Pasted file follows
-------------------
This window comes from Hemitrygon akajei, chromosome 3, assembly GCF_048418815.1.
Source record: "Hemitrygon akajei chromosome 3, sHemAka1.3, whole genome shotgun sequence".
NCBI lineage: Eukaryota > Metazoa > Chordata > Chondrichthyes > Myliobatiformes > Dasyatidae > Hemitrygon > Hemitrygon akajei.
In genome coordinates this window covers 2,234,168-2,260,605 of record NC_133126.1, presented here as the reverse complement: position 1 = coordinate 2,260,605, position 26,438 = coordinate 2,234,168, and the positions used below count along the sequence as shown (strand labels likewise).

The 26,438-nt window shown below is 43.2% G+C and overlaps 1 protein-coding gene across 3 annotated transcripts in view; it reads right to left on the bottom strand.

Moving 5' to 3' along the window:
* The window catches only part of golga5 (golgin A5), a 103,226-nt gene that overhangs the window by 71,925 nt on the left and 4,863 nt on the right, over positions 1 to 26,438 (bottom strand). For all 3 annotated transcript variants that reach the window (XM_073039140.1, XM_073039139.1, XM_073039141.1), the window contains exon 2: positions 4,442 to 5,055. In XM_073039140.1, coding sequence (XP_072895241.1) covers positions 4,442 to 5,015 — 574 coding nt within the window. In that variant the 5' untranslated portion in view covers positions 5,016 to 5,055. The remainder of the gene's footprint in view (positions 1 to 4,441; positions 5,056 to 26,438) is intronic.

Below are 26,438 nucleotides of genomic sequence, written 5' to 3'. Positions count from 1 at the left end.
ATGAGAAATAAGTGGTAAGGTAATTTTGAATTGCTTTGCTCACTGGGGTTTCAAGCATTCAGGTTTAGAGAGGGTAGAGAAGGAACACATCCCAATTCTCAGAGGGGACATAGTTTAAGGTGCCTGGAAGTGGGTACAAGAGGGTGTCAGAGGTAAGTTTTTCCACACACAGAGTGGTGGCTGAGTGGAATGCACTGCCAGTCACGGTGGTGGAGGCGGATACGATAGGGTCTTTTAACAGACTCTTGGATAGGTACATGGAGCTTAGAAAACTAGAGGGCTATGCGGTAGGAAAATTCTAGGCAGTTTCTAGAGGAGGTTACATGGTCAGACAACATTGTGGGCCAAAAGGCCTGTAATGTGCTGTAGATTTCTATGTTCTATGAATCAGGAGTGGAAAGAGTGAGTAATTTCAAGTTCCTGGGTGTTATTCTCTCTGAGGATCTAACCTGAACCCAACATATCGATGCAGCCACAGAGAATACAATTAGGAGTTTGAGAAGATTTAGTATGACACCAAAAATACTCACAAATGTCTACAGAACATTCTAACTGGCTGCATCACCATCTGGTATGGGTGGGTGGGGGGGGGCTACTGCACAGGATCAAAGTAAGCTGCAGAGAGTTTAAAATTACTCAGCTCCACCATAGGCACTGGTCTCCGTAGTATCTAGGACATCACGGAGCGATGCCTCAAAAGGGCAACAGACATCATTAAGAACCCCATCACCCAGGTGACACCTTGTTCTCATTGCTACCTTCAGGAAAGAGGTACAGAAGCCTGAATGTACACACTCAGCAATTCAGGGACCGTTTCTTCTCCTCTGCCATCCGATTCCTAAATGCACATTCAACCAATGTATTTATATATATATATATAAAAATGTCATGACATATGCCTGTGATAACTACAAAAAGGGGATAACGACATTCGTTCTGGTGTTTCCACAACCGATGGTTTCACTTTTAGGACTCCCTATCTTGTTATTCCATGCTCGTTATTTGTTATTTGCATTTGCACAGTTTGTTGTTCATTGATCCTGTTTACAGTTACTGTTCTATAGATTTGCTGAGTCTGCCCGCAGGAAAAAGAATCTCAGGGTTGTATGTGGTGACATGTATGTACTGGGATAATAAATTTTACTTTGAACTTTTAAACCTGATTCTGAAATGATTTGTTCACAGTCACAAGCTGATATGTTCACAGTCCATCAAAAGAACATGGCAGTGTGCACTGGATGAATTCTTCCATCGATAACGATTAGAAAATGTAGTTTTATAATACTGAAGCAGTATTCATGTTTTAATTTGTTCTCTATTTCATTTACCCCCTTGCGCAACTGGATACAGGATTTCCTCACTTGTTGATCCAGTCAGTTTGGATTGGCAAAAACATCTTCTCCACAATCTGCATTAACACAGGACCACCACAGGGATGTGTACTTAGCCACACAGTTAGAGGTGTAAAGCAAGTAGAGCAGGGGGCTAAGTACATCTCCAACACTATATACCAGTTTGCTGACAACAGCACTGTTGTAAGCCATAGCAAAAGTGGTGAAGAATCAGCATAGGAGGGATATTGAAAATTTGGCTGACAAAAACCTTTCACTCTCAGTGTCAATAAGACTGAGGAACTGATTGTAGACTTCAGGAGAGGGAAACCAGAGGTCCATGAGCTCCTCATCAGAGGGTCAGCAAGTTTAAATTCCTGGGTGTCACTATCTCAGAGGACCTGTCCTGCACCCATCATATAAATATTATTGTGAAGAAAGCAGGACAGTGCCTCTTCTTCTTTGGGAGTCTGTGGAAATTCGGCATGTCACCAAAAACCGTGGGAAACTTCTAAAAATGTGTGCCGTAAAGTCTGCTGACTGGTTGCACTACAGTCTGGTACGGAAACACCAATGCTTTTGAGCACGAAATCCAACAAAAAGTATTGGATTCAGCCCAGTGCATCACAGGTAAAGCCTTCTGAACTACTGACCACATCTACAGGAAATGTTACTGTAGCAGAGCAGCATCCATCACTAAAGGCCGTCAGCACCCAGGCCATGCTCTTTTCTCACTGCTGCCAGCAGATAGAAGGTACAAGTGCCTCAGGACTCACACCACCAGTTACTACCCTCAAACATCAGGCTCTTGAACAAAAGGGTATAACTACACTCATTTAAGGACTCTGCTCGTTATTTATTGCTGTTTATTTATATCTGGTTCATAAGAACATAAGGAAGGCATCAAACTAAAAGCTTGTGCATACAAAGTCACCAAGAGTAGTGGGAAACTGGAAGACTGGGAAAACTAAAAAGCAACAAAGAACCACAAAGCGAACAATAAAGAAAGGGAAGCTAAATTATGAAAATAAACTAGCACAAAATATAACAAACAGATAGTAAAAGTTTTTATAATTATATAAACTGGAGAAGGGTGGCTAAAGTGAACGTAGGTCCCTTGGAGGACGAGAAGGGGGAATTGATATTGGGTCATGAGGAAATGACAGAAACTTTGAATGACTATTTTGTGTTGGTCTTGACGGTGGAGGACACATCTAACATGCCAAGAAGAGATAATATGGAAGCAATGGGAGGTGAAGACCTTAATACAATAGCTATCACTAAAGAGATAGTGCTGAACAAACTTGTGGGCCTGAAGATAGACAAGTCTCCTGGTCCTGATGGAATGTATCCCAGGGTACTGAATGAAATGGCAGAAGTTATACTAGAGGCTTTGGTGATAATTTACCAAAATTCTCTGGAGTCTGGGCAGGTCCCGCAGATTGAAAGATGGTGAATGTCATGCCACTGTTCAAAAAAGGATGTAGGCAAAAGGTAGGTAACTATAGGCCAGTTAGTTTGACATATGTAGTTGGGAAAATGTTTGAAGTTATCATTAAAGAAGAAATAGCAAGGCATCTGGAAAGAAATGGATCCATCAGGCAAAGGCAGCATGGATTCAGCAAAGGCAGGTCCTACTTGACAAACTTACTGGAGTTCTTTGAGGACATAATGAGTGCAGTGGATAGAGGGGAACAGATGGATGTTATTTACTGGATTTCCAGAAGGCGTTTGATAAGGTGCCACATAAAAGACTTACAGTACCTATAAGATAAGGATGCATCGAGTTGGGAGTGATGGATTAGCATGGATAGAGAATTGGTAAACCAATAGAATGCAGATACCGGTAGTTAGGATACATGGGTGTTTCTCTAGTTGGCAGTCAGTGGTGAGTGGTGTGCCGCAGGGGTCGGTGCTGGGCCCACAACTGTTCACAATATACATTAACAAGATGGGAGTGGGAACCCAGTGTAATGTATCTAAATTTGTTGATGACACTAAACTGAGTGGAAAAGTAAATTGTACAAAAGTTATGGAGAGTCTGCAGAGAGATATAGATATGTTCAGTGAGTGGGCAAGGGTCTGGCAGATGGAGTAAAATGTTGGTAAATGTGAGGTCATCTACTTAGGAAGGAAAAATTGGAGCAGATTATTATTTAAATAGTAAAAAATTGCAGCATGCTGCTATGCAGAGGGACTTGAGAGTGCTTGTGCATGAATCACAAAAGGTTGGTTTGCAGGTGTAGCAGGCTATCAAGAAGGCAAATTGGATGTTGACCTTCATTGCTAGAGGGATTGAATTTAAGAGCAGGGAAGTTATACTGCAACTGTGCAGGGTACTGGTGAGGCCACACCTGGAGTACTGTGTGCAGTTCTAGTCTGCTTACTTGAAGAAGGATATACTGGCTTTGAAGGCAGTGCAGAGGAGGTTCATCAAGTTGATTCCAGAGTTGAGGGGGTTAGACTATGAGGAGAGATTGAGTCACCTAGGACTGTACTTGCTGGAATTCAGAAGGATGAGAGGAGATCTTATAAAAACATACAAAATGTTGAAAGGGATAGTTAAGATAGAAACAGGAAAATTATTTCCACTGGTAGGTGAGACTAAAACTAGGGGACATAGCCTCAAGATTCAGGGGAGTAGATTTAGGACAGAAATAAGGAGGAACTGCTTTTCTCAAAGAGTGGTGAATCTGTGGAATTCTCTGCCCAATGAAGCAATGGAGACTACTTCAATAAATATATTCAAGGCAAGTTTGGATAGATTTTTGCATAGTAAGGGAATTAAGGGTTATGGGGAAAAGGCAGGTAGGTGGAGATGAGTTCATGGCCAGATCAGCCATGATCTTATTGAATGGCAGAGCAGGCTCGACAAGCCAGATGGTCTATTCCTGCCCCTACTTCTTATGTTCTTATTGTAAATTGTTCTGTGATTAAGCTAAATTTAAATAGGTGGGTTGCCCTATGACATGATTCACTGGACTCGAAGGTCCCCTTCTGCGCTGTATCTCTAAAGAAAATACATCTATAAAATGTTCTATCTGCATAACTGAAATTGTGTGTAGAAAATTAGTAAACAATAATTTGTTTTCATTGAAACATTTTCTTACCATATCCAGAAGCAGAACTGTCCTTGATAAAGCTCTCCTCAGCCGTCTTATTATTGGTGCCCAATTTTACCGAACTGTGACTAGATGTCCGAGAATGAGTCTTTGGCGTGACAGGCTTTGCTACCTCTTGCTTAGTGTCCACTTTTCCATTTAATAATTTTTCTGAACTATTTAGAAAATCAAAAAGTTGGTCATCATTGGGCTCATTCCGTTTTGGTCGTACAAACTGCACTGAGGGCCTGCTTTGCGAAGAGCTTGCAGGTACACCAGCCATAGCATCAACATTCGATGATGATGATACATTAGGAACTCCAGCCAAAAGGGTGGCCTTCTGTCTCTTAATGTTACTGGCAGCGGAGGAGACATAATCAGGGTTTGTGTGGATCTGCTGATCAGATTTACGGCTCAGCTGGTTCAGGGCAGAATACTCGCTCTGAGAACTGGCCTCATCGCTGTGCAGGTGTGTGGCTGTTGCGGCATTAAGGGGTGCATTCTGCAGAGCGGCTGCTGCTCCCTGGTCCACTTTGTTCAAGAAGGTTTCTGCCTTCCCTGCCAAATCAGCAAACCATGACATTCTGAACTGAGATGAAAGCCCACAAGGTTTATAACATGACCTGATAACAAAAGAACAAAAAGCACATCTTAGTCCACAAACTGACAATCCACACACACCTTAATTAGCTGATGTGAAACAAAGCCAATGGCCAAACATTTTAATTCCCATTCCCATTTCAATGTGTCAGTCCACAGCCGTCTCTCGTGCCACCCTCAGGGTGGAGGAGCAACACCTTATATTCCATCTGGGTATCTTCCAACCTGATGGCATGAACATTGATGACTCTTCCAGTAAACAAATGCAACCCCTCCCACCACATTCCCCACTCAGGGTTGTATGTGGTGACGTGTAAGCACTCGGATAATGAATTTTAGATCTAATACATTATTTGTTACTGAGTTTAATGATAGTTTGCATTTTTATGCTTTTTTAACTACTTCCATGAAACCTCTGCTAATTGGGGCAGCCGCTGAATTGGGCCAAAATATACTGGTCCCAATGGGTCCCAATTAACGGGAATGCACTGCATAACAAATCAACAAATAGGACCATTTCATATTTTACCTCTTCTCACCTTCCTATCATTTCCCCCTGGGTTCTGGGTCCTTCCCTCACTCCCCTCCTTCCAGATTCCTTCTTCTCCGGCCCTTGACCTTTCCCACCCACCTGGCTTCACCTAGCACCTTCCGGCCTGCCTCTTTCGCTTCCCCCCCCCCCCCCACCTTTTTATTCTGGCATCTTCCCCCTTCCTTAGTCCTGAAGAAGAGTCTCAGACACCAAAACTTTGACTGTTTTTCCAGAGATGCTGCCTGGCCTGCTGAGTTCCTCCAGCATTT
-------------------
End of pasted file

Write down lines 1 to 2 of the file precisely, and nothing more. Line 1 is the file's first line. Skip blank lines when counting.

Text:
This window comes from Hemitrygon akajei, chromosome 3, assembly GCF_048418815.1.
Source record: "Hemitrygon akajei chromosome 3, sHemAka1.3, whole genome shotgun sequence".